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Talking intervention: foreign policy frames and their conditional impact on individual attitudes


Haack, P (2007). Talking intervention: foreign policy frames and their conditional impact on individual attitudes. Saarbrücken: VDM Verlag Dr. Müller.

Abstract

Given the rising importance of the global media and the relative unwillingness of democratic publics to accept casualties in war, decision makers have increasingly relied on the strategic dissemination of rhetoric in order to justify military engagements. They "talk intervention", that is, they justify foreign engagements in terms of an emerging global norm that finds the international community "responsible to protect". Adversaries of interventions, in contrast, emphasize the inherent uncertainties and risks associated with such undertakings, taking advantage of the "body-bag-effect". This book identifies prevalent foreign policy frames and analyzes their impact on individual attitudes towards foreign policy decisions. It argues that framing effects can be best understood as an interaction between message content and personal traits. A case study on Germany bolsters this argument, providing experimental evidence that interventionist talking and its counter-rationale exert some influence on the formation of political preferences. It also shows that the magnitude of this influence is very much contingent on the individuals' political sophistication and prior dispositions.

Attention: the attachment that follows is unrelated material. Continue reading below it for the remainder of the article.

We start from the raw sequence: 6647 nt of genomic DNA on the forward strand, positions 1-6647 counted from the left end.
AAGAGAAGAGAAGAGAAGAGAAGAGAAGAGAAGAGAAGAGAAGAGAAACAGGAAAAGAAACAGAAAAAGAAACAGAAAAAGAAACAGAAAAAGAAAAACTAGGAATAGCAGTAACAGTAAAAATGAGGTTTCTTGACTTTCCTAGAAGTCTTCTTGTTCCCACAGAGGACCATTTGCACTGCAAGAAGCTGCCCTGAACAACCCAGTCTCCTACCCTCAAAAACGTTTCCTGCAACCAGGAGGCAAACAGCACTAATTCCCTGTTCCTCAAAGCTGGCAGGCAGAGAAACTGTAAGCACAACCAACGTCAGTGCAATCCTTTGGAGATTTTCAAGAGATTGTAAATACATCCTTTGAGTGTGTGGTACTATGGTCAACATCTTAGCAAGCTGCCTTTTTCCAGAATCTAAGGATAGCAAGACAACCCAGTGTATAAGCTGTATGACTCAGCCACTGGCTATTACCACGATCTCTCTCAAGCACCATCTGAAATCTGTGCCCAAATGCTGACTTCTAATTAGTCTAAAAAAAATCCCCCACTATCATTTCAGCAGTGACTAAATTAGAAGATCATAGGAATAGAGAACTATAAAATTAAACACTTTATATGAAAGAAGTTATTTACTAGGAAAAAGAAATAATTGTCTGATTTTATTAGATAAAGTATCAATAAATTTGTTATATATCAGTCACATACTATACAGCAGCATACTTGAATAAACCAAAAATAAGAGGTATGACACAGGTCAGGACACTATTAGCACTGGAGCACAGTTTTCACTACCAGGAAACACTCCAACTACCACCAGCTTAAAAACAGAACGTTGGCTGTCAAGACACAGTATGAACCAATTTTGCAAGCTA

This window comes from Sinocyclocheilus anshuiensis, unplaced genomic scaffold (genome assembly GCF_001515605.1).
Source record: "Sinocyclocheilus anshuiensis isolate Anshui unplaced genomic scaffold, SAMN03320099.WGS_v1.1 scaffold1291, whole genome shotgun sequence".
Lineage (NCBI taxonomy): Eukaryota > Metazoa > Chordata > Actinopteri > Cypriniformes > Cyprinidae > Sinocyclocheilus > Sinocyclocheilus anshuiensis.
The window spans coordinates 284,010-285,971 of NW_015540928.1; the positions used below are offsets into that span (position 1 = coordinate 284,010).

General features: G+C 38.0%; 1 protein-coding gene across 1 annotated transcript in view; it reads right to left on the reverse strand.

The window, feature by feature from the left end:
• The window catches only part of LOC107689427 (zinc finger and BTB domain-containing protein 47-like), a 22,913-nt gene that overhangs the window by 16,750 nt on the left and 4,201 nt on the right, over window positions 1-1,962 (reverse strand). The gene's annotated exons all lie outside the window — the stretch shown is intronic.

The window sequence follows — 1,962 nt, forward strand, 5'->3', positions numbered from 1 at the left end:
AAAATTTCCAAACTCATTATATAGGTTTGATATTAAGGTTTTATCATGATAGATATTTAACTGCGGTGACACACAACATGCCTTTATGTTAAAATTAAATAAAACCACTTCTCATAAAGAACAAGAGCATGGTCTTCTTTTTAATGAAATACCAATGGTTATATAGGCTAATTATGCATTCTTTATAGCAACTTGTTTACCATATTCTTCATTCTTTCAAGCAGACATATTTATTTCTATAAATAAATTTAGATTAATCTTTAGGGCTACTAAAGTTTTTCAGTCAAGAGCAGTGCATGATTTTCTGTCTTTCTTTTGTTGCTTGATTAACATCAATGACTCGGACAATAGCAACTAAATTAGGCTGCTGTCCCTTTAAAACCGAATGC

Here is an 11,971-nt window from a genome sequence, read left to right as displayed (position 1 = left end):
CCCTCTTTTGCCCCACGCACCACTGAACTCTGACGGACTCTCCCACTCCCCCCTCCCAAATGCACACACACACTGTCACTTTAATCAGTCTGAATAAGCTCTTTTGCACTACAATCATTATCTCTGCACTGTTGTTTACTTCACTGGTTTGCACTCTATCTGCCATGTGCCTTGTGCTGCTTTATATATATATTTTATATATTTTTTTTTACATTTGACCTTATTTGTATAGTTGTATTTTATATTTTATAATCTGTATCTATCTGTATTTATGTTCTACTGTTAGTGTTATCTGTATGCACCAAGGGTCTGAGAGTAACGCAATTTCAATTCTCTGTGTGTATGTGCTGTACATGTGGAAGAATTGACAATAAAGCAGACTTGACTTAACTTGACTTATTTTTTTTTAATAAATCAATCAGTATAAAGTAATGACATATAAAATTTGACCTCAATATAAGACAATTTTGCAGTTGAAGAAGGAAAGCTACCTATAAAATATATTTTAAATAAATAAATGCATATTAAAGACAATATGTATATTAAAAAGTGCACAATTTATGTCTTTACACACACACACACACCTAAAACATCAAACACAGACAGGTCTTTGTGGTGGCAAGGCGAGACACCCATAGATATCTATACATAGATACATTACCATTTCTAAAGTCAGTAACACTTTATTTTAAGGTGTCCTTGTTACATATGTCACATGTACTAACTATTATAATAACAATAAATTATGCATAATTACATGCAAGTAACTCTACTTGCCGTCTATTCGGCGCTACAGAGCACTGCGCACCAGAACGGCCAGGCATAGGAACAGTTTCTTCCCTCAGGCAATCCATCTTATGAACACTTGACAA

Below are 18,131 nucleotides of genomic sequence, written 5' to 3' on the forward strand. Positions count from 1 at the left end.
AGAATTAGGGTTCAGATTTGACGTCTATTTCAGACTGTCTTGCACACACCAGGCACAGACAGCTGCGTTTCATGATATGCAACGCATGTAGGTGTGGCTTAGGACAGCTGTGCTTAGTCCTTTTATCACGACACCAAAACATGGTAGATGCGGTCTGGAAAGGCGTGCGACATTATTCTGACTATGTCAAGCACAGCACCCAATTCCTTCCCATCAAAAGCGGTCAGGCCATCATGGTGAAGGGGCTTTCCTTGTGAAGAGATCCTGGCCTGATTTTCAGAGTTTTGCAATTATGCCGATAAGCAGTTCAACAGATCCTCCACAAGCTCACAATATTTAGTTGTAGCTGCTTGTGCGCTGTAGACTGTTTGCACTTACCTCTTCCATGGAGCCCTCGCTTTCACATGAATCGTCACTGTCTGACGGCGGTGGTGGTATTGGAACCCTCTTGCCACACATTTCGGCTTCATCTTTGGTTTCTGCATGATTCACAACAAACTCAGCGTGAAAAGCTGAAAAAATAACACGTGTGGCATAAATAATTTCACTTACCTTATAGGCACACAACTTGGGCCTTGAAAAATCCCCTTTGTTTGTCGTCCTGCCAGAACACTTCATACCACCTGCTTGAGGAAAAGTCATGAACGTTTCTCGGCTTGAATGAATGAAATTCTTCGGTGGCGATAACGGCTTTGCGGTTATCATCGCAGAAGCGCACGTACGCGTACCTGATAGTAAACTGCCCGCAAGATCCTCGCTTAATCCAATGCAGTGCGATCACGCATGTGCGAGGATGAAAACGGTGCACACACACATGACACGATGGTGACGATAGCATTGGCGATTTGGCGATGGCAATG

Abstract

Given the rising importance of the global media and the relative unwillingness of democratic publics to accept casualties in war, decision makers have increasingly relied on the strategic dissemination of rhetoric in order to justify military engagements. They "talk intervention", that is, they justify foreign engagements in terms of an emerging global norm that finds the international community "responsible to protect". Adversaries of interventions, in contrast, emphasize the inherent uncertainties and risks associated with such undertakings, taking advantage of the "body-bag-effect". This book identifies prevalent foreign policy frames and analyzes their impact on individual attitudes towards foreign policy decisions. It argues that framing effects can be best understood as an interaction between message content and personal traits. A case study on Germany bolsters this argument, providing experimental evidence that interventionist talking and its counter-rationale exert some influence on the formation of political preferences. It also shows that the magnitude of this influence is very much contingent on the individuals' political sophistication and prior dispositions.

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Additional indexing

Item Type:Monograph
Communities & Collections:03 Faculty of Economics > Department of Business Administration
Dewey Decimal Classification:330 Economics
Language:English
Date:2007
Deposited On:29 Jan 2009 16:38
Last Modified:05 Apr 2016 12:55
Publisher:VDM Verlag Dr. Müller
Number of Pages:184
ISBN:978-3836454988
Additional Information:Diplomarbeit wurde mit dem VEUK-Preis 2007 ausgezeichnet
Related URLs:http://www.vdm-verlag.de/ (Publisher)

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